It is also considered sexual harassment when a male co-worker or authority figure tells inappropriate jokes, makes threats, or exhibits any form of behavior that could intimidate a female employee or affect her ability to work. This type of sexual harassment falls under the label of “Hostile Work Environment.”

Workplace Discrimination: Breast-Feeding

Currently, there are no federal laws that protect nursing mothers. But some states have laws that make it illegal to discriminate against breast-feeding women. Some states take it a step further and require employers to give proper facilities for breast-feeding in the workplace.

Workplace Discrimination: Enforcement of the Law

The federal government agency responsible for investigating workplace discrimination complaints in workplaces of 15 or more employees is the Equal Employment Opportunity Commission (EEOC). In addition to federal laws against discrimination, there are also state laws against discrimination in most states. These states have their own agencies to enforce the laws.

Legal relief for victims of workplace discrimination may include:

  • Reinstatement
  • Back pay
  • Promotion
  • Compensatory damages (emotional pain and suffering)
  • Punitive damages (damages to punish the employer)
  • Payment of attorney and expert witness fees
  • Payment of court costs

To reduce the chance that discrimination will occur again, an employer may be legally required to take corrective action against the source of the discrimination and to stop the discriminatory practice involved in the case.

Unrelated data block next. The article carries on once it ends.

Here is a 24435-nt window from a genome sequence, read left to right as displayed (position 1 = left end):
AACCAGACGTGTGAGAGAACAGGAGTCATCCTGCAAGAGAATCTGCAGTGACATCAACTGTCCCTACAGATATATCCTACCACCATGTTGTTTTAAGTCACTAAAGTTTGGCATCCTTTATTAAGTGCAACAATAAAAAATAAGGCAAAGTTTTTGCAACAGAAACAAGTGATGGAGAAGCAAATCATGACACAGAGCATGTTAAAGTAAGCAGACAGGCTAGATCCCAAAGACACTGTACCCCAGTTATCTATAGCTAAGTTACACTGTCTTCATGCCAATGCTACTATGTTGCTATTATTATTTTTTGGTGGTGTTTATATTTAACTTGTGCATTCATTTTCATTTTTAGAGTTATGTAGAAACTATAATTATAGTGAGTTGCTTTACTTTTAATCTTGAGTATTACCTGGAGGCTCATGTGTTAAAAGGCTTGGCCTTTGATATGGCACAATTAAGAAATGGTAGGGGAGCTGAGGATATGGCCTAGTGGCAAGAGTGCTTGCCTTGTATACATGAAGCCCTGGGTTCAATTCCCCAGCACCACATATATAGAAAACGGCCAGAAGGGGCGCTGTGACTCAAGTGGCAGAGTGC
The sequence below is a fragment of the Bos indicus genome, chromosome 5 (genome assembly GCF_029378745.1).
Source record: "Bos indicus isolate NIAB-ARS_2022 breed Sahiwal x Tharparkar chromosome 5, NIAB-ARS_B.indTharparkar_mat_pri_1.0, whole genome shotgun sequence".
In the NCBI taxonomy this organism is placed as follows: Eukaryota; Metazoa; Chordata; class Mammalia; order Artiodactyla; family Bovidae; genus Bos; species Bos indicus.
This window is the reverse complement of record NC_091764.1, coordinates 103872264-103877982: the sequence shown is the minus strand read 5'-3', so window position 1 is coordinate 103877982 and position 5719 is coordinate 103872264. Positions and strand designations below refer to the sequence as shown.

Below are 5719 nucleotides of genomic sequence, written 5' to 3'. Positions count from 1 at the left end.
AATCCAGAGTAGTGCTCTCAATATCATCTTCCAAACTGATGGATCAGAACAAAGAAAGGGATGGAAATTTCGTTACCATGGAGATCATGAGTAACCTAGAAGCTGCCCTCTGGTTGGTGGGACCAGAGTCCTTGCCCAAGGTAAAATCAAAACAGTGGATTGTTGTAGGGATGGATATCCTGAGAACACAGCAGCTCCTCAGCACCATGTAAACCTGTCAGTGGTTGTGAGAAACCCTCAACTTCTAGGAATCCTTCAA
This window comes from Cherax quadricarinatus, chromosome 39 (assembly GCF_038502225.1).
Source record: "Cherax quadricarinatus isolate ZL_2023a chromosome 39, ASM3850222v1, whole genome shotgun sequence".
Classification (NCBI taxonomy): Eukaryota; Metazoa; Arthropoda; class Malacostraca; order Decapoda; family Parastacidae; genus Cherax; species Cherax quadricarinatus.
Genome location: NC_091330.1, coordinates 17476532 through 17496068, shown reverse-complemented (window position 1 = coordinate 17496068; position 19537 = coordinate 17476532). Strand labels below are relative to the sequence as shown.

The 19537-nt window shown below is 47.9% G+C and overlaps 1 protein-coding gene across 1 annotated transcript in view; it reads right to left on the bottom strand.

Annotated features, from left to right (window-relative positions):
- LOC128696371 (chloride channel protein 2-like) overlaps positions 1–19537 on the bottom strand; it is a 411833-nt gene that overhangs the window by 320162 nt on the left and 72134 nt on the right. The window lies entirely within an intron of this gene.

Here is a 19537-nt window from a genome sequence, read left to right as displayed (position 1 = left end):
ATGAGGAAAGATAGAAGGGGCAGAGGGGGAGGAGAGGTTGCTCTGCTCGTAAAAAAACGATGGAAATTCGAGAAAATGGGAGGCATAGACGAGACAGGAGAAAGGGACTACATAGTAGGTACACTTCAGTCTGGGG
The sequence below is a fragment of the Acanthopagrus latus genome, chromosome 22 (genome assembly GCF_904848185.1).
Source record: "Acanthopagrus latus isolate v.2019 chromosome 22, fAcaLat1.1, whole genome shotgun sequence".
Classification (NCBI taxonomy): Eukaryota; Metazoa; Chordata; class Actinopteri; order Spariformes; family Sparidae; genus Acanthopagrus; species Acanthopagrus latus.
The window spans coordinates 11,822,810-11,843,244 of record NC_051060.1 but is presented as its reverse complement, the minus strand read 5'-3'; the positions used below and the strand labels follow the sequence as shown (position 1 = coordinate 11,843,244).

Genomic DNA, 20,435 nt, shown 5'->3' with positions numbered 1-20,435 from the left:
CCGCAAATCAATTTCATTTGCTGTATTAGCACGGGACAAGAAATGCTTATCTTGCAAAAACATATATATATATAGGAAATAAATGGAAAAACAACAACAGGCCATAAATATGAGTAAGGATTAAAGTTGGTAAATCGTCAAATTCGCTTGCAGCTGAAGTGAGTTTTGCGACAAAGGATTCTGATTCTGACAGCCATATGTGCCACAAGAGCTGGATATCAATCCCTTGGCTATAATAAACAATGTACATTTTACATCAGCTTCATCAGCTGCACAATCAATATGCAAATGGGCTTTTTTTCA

Law Office of Bryan A. Chapman

Contact:

Bryan A. Chapman, Esquire

(202) 508-1499

bchapman@baclaw.com

http://www.baclaw.com



Types of Workplace Discrimination

Workplace discrimination

What is workplace discrimination, and what constitutes discrimination against employees or job applicants? Employment discrimination happens when an employee or job applicant is treated unfavorably because of his or her race, skin color, national origin, gender, disability, religion, or age.

It is illegal to discriminate based on race, religion, gender, or national original when hiring or in the workplace.

It is illegal to discriminate in any facet of employment, so workplace discrimination extends beyond hiring and firing to discrimination that can happen to someone who is currently employed.

What Is Employment Discrimination?

Title VII of the Civil Rights Act of 1964 makes it unlawful to discriminate in hiring, discharge, promotion, referral, and other facets of employment, on the basis of color, race, religion, sex, or national origin. This is enforced by the Equal Employment Opportunity Commission (EEOC).

In addition, federal contractors and subcontractors must take affirmative action to guarantee equal employment opportunity without regard to race, color, religion, sex, sexual orientation, gender identity, or national origin. Executive Order 11246 is enforced by the Office of Federal Contract Compliance Programs (OFCCP).

Distribution of EEOC Complaints

The EEOC reported the following breakdown for the charges of workplace discrimination that were received by the agency in 2018:

  • Retaliation: 39,469 (51.6% of all charges filed)
  • Sex: 24,655 (32.3%)
  • Race: 24,600 (32.2%)
  • Disability: 24,605 (32.2%)
  • Age: 16,911 (22.1%)
  • National Origin: 7,106 (9.3%)
  • Color: 3,166 (4.1%)
  • Religion: 2,859 (3.7%)
  • Equal Pay Act: 1,066 (1.4%)
  • Genetic Information: 220 (0.3%)

The information contained in this article is not legal advice and is not a substitute for such advice. State and federal laws change frequently, and the information in this article may not reflect your own state’s laws or the most recent changes to the law.  



Law Office of Bryan A. Chapman

Contact:

Bryan A. Chapman, Esquire

(202) 508-1499

bchapman@baclaw.com

http://www.baclaw.com